powered by AFI
A February 1933 Film Daily news item stated that Joseph M. Schenck bought the screen rights to George S. Kaufman and Edna Ferber's play and was planning to produce it as a United Artists release in June 1933. Dinner at Eight was the first film that producer David Selznick made at M-G-M. Having worked successfully with George Cukor at his previous studio, RKO, Selznick arranged for the director, who was still under contract at RKO, to be exchanged for Lionel Barrymore. Film Daily notes that actor Lee Tracy was filming another M-G-M picture, The Nuisance, at the same time he was making this film.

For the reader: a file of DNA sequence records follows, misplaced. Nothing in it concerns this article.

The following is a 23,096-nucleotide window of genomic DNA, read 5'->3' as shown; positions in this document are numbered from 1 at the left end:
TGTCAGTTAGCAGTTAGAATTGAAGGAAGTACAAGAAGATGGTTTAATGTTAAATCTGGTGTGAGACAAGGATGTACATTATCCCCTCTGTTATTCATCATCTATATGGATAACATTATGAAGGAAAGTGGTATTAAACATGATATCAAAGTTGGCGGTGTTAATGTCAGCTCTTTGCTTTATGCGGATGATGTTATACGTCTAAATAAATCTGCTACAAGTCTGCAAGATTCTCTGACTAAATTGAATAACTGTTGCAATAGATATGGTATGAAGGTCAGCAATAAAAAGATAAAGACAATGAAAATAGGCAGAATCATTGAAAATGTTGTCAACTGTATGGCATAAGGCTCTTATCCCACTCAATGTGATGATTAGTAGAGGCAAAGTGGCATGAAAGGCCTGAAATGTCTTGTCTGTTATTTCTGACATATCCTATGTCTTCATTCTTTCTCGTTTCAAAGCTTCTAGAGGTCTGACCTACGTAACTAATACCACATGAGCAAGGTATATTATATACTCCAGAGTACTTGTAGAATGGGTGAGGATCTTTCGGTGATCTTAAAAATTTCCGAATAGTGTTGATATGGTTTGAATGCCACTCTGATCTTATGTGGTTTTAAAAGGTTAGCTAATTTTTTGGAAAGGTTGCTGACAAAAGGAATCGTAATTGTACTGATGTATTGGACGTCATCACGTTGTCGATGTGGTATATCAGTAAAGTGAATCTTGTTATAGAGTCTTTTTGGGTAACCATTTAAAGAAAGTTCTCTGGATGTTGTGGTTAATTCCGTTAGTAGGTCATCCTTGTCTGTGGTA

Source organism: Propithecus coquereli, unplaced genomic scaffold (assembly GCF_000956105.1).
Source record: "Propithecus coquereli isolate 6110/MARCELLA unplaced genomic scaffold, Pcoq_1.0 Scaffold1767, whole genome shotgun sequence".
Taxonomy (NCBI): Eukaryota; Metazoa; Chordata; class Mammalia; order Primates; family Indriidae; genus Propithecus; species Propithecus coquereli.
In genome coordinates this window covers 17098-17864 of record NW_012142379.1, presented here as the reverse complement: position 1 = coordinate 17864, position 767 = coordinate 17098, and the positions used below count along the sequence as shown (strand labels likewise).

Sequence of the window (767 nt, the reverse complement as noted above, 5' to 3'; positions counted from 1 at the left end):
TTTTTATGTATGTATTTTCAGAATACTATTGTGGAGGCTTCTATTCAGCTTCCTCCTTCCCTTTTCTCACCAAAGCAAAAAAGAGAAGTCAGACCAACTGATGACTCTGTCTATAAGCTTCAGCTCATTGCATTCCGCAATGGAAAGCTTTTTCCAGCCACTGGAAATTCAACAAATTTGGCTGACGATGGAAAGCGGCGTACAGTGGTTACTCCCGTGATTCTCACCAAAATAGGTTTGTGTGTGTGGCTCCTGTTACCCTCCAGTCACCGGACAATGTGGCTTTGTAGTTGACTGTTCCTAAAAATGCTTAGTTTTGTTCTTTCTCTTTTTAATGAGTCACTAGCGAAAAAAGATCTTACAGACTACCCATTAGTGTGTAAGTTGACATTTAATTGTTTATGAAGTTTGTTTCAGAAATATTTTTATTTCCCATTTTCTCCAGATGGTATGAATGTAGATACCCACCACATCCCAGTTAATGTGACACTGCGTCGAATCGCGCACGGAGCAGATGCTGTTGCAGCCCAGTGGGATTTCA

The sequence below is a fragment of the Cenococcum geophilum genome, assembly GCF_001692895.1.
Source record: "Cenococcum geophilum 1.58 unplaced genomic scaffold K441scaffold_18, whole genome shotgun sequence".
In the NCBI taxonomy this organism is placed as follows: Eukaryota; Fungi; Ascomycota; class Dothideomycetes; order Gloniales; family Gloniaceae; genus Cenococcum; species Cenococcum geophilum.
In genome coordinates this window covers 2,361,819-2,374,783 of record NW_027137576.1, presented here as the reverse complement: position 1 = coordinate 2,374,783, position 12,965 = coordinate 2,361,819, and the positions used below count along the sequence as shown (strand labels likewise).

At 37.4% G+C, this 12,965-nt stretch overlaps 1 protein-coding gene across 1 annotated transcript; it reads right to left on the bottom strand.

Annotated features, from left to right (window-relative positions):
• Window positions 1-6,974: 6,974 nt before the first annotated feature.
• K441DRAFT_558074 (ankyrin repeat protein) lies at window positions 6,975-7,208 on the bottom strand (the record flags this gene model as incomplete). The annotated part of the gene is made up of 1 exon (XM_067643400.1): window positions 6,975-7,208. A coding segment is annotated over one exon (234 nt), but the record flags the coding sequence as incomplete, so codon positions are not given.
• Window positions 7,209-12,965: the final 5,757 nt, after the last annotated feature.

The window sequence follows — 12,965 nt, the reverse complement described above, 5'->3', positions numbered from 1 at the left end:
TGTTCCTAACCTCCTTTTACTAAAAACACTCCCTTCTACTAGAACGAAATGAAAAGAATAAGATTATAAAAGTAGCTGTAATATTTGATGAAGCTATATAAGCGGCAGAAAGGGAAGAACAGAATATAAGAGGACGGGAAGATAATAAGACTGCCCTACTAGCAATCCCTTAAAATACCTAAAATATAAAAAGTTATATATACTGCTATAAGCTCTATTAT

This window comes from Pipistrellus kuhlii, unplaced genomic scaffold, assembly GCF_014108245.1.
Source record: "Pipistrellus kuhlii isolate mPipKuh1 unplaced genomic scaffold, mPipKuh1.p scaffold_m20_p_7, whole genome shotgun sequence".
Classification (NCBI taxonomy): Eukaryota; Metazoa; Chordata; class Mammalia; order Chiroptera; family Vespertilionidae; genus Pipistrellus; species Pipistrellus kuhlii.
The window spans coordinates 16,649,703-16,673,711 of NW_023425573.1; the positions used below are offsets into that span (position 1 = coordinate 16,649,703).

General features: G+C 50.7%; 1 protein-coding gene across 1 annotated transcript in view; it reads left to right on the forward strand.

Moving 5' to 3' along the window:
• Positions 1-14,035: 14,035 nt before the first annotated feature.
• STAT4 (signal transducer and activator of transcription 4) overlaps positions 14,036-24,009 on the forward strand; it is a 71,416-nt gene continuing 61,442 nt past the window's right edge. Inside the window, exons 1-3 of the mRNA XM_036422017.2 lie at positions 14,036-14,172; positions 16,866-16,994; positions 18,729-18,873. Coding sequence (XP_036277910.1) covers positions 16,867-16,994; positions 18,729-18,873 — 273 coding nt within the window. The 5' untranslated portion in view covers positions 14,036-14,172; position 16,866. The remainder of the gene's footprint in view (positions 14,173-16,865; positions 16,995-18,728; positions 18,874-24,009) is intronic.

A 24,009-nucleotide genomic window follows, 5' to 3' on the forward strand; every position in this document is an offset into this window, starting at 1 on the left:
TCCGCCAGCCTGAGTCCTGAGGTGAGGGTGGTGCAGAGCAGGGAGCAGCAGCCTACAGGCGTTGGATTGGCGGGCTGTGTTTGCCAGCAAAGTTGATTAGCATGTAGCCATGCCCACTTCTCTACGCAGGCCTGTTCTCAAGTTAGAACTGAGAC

Reviewers commented on the raciness of the concluding line in the film, in which "Carlotta Vance," the character portrayed by Marie Dressler, responds to "Kitty's" passing remark that machinery is taking the place of every profession by saying, "Oh my dear, that's something you never need to worry about." The character of Carlotta was inspired by the popular stage and silent film actress Maxine Elliott, according to Elliott's March 13, 1940 New York Times obituary. In 1934, Dinner at Eight was voted one of the year's ten best by Film Daily's annual poll of critics.